Mental Addition

 Mental Addition

Mental addition does not mean visualizing and performing the addition operation that you would do with paper and pencil. Instead, it requires you to display different, practical approaches from traditional addition methods.

Adding by breaking the number down into its digits

Unlike traditional addition, we start adding not from the units place, but by adding the largest digits.

Step: 20 + 40 = 60 (we added the tens, which are the largest place value)

Step: 8 + 5 = 13 (we added the units to the units)

Step: 60 + 13 = 73 (finally, we combined the total tens with the total units, so we added them all together)

2185 + 6534

Add the larger place values first. 

Partial addition (Counting On)


We can add 24 to 65, and we do the addition not all at once but in parts.

Step: 65 + 10 = 75

Step: 75 + 10 = 85

Step: 85 + 4 = 89

We have added a total of 24 to 65.

or ;

Step:  65 + 20 = 85

Step: 85+4=89

Adding by Rounding


19 is almost 20, so let's consider it as 20. Let's add 20 and 56.  

20+56 = 76

76-1 = 75

"By considering 19 as 20, I have increased the result by 1, so the real result is 1 less than the result I found. Let's subtract 1 from 76, making it 75."

97 + 86 


97 is a number very close to 100, so let's round it to 100, or consider it as 100. 

186 - 3 = 183

By considering 97 as 100, I have increased the result by 3, so the real result is 3 less than what I found. Let's subtract 3.

Adding by Completing  ( Adding with Carrying Over)

Since adding tens, hundreds, and thousands is much simpler, if you can complete the numbers, try to convert them into multiples of tens, hundreds, and thousands.

Let's take 2 from 57 and add it to 38.

Since we took 2 from 57, our number dropped to 55, and we added 2 to 38, so our number became 40.


Adding 55 and 40 is simpler than adding 57 and 38

Adding the Easily Addable First

If there are more than two numbers to be added, you can prioritize adding the ones that are easily addable first.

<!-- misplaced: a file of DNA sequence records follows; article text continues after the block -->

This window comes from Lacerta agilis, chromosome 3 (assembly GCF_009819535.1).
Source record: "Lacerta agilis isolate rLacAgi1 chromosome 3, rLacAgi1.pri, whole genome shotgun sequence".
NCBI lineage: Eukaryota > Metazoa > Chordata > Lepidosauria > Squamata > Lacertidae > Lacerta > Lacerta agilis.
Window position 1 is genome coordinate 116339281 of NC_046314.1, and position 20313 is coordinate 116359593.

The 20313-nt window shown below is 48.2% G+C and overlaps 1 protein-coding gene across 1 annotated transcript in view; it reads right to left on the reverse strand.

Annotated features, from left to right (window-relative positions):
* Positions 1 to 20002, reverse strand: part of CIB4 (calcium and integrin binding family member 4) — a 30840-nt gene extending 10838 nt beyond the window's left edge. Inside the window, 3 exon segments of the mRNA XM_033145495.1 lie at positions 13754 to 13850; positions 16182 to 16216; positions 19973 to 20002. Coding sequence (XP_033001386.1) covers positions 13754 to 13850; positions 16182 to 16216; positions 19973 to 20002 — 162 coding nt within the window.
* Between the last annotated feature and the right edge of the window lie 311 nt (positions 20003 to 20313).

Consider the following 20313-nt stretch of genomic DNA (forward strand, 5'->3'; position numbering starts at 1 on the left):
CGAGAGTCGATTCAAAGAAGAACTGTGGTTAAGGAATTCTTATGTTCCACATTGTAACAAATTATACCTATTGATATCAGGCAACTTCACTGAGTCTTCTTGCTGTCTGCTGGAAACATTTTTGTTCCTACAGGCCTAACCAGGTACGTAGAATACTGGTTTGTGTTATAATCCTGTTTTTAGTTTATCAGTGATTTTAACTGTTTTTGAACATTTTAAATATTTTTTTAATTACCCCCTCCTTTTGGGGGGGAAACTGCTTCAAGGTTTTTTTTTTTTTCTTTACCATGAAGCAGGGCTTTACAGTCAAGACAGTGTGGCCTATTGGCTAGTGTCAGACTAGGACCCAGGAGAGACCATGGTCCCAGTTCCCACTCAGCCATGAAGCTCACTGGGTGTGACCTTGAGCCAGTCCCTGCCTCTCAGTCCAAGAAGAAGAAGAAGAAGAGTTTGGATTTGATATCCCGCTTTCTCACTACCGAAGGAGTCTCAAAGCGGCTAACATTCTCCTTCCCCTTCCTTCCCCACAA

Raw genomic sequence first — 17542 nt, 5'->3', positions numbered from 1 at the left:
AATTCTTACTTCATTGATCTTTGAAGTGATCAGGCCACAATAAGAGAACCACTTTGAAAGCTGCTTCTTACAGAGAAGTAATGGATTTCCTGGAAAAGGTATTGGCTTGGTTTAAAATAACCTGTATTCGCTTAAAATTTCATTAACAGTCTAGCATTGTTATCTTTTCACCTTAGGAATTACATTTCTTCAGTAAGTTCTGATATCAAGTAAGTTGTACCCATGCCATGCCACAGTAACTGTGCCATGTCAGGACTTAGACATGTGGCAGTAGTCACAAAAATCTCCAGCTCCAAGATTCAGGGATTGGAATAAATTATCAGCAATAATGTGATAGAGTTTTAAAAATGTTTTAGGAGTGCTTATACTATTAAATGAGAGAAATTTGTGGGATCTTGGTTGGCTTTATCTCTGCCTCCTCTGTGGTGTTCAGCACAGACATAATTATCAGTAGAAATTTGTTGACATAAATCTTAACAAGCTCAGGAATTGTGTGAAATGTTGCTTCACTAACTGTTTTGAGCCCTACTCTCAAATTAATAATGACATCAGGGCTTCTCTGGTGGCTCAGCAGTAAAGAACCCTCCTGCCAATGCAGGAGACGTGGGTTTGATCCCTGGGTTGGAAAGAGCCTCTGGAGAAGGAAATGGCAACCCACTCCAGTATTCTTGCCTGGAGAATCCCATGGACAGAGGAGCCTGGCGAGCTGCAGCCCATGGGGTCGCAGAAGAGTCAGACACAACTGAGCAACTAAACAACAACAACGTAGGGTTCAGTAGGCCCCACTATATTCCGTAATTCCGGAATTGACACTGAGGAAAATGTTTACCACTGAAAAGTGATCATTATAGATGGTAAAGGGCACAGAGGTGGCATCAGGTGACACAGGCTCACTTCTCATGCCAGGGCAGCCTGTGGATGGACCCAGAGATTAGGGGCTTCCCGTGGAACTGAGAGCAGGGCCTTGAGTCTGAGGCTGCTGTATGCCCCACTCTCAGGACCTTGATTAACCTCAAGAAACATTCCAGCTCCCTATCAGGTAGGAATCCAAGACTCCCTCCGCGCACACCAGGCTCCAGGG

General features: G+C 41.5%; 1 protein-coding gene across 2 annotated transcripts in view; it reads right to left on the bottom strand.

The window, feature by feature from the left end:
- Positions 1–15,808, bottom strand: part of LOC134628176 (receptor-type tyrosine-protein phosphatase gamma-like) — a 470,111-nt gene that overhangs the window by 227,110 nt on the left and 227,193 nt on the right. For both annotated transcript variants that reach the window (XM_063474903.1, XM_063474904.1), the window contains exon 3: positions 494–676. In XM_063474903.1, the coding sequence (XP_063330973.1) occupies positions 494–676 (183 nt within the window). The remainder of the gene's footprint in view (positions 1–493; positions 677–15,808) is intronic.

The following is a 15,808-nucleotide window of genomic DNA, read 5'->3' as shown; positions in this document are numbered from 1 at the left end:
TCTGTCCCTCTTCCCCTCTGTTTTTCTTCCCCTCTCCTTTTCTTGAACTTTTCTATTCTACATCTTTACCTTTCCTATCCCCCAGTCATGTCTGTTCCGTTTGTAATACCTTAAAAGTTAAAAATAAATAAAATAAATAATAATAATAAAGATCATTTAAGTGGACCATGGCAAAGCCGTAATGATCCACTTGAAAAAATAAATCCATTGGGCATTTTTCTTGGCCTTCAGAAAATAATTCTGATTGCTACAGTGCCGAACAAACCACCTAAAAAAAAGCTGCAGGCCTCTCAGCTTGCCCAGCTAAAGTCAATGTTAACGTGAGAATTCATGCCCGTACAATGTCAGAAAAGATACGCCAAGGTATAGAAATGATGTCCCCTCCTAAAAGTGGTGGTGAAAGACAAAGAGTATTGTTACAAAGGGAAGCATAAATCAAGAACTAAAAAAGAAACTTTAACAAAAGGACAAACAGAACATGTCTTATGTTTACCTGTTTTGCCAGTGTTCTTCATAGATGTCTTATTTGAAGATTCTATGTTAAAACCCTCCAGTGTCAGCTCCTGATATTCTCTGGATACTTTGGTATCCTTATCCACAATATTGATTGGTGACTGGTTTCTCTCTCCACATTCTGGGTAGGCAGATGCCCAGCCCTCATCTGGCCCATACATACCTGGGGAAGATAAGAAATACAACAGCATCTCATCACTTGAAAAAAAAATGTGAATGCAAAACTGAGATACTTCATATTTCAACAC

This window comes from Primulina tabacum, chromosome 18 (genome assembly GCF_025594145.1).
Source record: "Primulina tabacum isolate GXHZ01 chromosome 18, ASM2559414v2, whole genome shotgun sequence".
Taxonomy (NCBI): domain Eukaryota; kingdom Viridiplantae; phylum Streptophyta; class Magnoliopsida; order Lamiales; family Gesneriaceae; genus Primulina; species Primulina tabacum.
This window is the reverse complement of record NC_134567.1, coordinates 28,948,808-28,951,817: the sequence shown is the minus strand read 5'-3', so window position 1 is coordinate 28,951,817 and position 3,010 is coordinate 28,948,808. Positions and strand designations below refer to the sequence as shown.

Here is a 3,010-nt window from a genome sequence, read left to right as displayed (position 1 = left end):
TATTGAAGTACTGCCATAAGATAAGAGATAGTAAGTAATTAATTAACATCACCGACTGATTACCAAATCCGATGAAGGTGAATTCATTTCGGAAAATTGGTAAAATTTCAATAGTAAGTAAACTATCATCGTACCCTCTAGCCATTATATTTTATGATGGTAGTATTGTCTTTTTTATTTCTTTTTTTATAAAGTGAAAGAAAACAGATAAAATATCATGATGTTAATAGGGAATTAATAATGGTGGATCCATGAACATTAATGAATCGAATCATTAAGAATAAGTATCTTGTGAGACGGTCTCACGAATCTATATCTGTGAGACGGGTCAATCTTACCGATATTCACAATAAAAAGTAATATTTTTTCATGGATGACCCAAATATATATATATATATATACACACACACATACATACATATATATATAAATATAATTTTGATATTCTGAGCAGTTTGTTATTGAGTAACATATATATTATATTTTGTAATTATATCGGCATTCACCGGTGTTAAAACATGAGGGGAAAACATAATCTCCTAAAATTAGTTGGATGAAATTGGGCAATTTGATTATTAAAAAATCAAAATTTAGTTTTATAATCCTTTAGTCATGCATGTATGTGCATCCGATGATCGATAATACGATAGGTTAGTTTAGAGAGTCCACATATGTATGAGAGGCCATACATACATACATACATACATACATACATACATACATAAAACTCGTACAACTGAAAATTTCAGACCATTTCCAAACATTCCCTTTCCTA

Since 17 and 33 complete each other to multiples of 10, instead of adding 17 and 28, we can first add 17 and 33; 17 + 33 = 50. Then we can add 28 to 50; 50 + 28 = 78.

Do you know?

Carl Friedrich Gauss, German Mathematician - Scientist

Gauss is in elementary school, and his teacher asks the students to add all the numbers from 1 to 100. All the students except Gauss start adding the numbers one by one in a column. Gauss, on the other hand, looks for ways to add them more easily, and soon a brilliant idea comes to his mind. He develops the following method.

He adds the numbers to be summed once more, but in reverse order. The sum of each pair is 101.
How many 101s did we add?
We wrote the numbers from 1 to 100, so there were 100 instances of 101.
100 * 101 = 10,100 is the sum of 100 instances of 101.

Since we have written the numbers from 1 to 100 twice at this point, we need to divide by 2 to find the sum of the numbers from 1 to 100 once.

10,100 ÷ 2 = 5,050 is the sum of the numbers from 1 to 100.

Dear Students,

Mental/practical operations are not taught to you just as a lesson to be left at that. From now on, you can easily use mental operations instead of traditional addition in your ongoing calculations. You may need to practice a bit for this. Over time, you will see that your operations are freed from clumsiness and that you are speeding up.

Dear Colleague,

Your approach here is very important for students to get used to these operations and incorporate them into their lives after you show them mental operations in class. Displaying practical approaches in almost every operation will develop our children's intelligence and broaden their horizons.


Addition & Carry Over Addition

Estimation in Addition and Subtraction

Numbers Index